Essex vow to act quickly following report over discriminatory treatment

Essex have vowed to move swiftly in issuing sanctions after an independent report found former players were subject to racist abuse and discriminatory treatment.

Katharine Newton KC was commissioned to investigate in 2021 after allegations of discrimination were made by former Essex players Jahid Ahmed, Maurice Chambers and Zoheb Sharif.

A summary report by Newton published by Essex on Friday found that reference to players’ ethnic, racial and religious origins was “entirely normalised and tolerated behaviour” within the club’s dressing room between the mid-1990s until around 2013, under the misguided belief that it was acceptable ‘banter’.

“Those at the receiving end of this treatment were too scared to speak up for fear of damaging their prospects of selection and progression,” Newton said in her report conclusions.

“In any event, there were no effective mechanisms for raising such concerns.”

Newton said one of the players was given the nickname ‘bomber’ following the September 11 terrorist attacks. She also found two of the players were referred to as a “curry muncher” and that the phrase was “commonly used” in the dressing room to describe individuals of South Asian heritage.

The third player was repeatedly subjected to racist treatment by a team-mate, who would taunt him by offering him bananas “in a manner which was unequivocally racist”. Newton found this happened in the dressing room, and on coach journeys back from matches.

The team’s coach “was aware” of this conduct, Newton concluded.

“Immediate action should have been taken against the individual; yet nothing was done to stop the behaviour,” Newton wrote.

“Given his position, the coach would have played an influential role in setting the tone and culture of the team. His failure to stop this behaviour sent a strong message to the squad and staff that this conduct had been condoned.”

Player Three also had a banana thrown at him down a flight of stairs by a player who was on trial at Essex.

Newton said her full report, which has been sent to Essex and also copied to the Cricket Regulator, named “most of the perpetrators”.

Former Essex player Jahid Ahmed has been critical of how long it has taken for the report to be published
Former Essex player Jahid Ahmed has been critical of how long it has taken for the report to be published (House of Commons/PA)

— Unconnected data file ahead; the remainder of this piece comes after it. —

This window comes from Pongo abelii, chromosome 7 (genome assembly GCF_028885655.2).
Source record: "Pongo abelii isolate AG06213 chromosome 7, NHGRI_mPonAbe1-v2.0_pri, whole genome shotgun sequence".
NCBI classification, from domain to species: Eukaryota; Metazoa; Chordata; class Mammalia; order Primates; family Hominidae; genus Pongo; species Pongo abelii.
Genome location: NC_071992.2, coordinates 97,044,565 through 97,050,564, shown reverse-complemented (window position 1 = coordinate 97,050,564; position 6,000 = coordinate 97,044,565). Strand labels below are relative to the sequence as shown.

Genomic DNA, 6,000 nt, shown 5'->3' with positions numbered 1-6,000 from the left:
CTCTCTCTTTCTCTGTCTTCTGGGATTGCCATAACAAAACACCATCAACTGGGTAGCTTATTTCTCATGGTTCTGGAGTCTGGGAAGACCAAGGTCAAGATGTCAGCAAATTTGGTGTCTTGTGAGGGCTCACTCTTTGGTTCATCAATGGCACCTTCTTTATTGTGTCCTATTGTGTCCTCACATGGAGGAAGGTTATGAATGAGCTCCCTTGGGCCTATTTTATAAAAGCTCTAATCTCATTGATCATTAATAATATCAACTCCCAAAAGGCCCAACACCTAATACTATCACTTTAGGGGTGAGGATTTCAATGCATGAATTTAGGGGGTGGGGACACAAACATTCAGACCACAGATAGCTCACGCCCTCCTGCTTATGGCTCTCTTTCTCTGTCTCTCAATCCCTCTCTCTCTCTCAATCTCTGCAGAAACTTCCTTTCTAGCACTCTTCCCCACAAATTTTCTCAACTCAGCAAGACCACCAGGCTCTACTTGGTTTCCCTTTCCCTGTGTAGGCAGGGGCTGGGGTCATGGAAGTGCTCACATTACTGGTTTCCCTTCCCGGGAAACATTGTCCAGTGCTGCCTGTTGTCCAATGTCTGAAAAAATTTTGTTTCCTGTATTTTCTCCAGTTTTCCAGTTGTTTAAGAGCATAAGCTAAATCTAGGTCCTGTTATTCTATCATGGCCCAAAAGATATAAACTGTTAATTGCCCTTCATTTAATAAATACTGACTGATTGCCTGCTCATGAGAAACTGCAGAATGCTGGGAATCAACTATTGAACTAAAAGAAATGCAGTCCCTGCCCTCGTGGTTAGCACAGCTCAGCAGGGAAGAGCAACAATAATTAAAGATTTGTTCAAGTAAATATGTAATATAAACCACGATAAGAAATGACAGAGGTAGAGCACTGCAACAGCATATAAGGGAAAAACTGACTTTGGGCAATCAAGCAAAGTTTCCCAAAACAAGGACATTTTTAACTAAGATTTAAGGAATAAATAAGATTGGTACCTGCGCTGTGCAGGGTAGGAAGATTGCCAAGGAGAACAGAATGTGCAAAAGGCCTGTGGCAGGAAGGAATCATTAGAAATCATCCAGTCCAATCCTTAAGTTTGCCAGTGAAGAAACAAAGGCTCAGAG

Jahid has previously criticised the length of time the report has taken, saying it has been “dragged out” to protect the accused.

Essex chair Anu Mohindru apologised to the victims and pledged the sanctioning process would not be prolonged.

“With regard to our sanction process, we don’t want to drag this out for anybody’s sake. That process has started,” Mohindru told the PA news agency.

One of Newton’s 15 recommendations was that sanctions for discriminatory behaviour must reflect the seriousness of the conduct, and that in determining such sanctions the club must “not be influenced by internal pressures such as the popularity/cricketing ability of the perpetrator”.

Mohindru said he “absolutely” agreed with the recommendation and added: “We have to look at the degrees as well – whether it’s done on a repeated basis, whether it’s a number of incidents, whether you have to take into account the senior level the person was holding at the time, the age of the person at the time, we’re talking 17, 18 years ago, there has to be proportionality to it. It’s not one size fits all.”

Newton’s report also found a lack of understanding of the needs of Muslim players at Essex.

It found too that the club’s former chairman, John Faragher, used racist language during a board meeting in 2017 and that the club failed to properly investigate a complaint about the language used.

The report also found Faragher “interfered in the election process by using intimidation to try and dissuade a candidate from standing for election” to the club’s general committee.

Mohindru said Essex would be “stupid” not to learn the lessons from the Yorkshire racism case, where an initial failure by the club to sanction any individuals led to the England and Wales Cricket Board stripping them of the right to host lucrative international fixtures at Headingley until governance changes were made.

He also said it would be “naive” of Essex to think that the club would avoid sanctions from the ongoing Cricket Regulator investigation into these same allegations.

“I am incredibly sorry (the victims) had to endure those things. It’s inexcusable,” Mohindru said.

“I would like to thank them for their bravery, it’s incredibly appreciated. I have to reiterate that we are not the club that we were. We still have work to do. There are 15 recommendations and we believe we’re at 80 per cent of those.”